I'm not a very good writer. I rely a lot on my illustrations to tell stories. I DO have a friend who is an avid writer who once told me that your characters can only be as smart as you are. You technically can't write about what you don't know. You can imagine or speculate to a certain degree. But knowing is most effective, which is why she does a lot of research and reading other sources before writing about then in her story. It's like in drawing. You can't draw what you don't know. That's why research and reference can help.

Gunwallace at 1:56PM, May 7, 2020

Echoing what others have said before me here, I think this is related to that old maxim: learn from other people's mistakes. And, of course, from your own.

cdmalcolm1 at 10:23AM, May 7, 2020

I like superhero stuff. But I’m not a superhero. Yet I write them. Fantasy. I don’t know the 1st. thing about being a superhero. I write to please me. Telling a story how I want to see told. It is selfish but it’s my stories. As much as I hate history, I fall back on it to help in my research. I do notice things I hated as a kid I find myself researching into it. This is not because I felt immature in such subjects. No. I believed stories of old can be told a different way. A new prospective. Reading history books to me is boring but if I needed something that is fact, I will use it in my writing. I like action stuff with drama and point of view conflicts, sometimes laced with secrets to tell my tales. If I don’t know something and I want that something to be part of my characters, I have no choice but to learn what I can to make that thing a part of that character. Same thing holds true for drawing objects and actors in stories.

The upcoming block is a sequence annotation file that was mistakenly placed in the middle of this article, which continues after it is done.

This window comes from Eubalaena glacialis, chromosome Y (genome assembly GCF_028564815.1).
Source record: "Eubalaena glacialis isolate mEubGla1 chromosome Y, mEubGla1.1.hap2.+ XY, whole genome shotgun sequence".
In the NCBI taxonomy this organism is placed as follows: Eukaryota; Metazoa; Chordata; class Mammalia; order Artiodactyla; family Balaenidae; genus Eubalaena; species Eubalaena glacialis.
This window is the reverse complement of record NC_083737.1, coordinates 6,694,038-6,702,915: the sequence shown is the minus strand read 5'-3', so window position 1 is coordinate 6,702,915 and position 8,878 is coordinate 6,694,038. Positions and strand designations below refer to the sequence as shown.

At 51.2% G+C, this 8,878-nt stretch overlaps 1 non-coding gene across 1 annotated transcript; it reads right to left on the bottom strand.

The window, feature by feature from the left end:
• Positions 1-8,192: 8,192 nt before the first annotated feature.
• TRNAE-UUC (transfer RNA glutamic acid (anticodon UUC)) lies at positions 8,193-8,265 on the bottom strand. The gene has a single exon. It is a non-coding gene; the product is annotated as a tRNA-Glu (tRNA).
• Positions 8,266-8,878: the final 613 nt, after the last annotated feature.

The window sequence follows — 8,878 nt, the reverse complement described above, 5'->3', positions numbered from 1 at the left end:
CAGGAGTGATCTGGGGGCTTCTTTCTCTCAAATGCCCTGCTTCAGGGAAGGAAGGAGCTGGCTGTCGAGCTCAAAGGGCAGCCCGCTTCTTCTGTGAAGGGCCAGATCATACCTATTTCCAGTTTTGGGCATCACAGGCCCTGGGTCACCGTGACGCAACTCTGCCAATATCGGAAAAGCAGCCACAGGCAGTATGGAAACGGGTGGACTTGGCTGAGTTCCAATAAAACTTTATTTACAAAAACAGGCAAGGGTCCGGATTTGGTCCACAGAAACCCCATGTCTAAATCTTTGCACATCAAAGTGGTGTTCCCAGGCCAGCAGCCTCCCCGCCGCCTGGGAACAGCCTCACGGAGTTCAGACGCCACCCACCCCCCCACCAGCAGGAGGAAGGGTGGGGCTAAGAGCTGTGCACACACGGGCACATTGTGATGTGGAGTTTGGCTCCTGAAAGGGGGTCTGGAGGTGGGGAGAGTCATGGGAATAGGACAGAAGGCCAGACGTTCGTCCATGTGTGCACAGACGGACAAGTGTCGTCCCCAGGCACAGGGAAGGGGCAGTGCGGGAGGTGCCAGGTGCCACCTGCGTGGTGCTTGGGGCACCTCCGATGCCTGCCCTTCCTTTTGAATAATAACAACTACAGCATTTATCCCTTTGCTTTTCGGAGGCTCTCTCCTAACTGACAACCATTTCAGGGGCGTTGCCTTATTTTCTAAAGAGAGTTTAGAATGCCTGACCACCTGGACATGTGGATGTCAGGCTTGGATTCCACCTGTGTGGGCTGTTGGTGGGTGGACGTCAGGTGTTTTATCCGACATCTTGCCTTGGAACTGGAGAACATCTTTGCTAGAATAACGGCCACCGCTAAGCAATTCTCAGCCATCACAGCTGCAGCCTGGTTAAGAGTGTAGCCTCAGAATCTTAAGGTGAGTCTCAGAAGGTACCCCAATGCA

usedbooks at 8:14AM, May 7, 2020

Bonus note/tip: I once read something about LGBT+ fiction that struck me as significant (and applicable to other groups). Include LGBT+ characters in your stories. Inclusion is good and welcome. But do not "tell their stories" if you have not lived them. Let people tell their stories. (It is the same issue that exists when you have autism awareness/support groups led by non-autistic people, a women's issues committee composed of men, or a seminar on American slavery written and presented by white people.)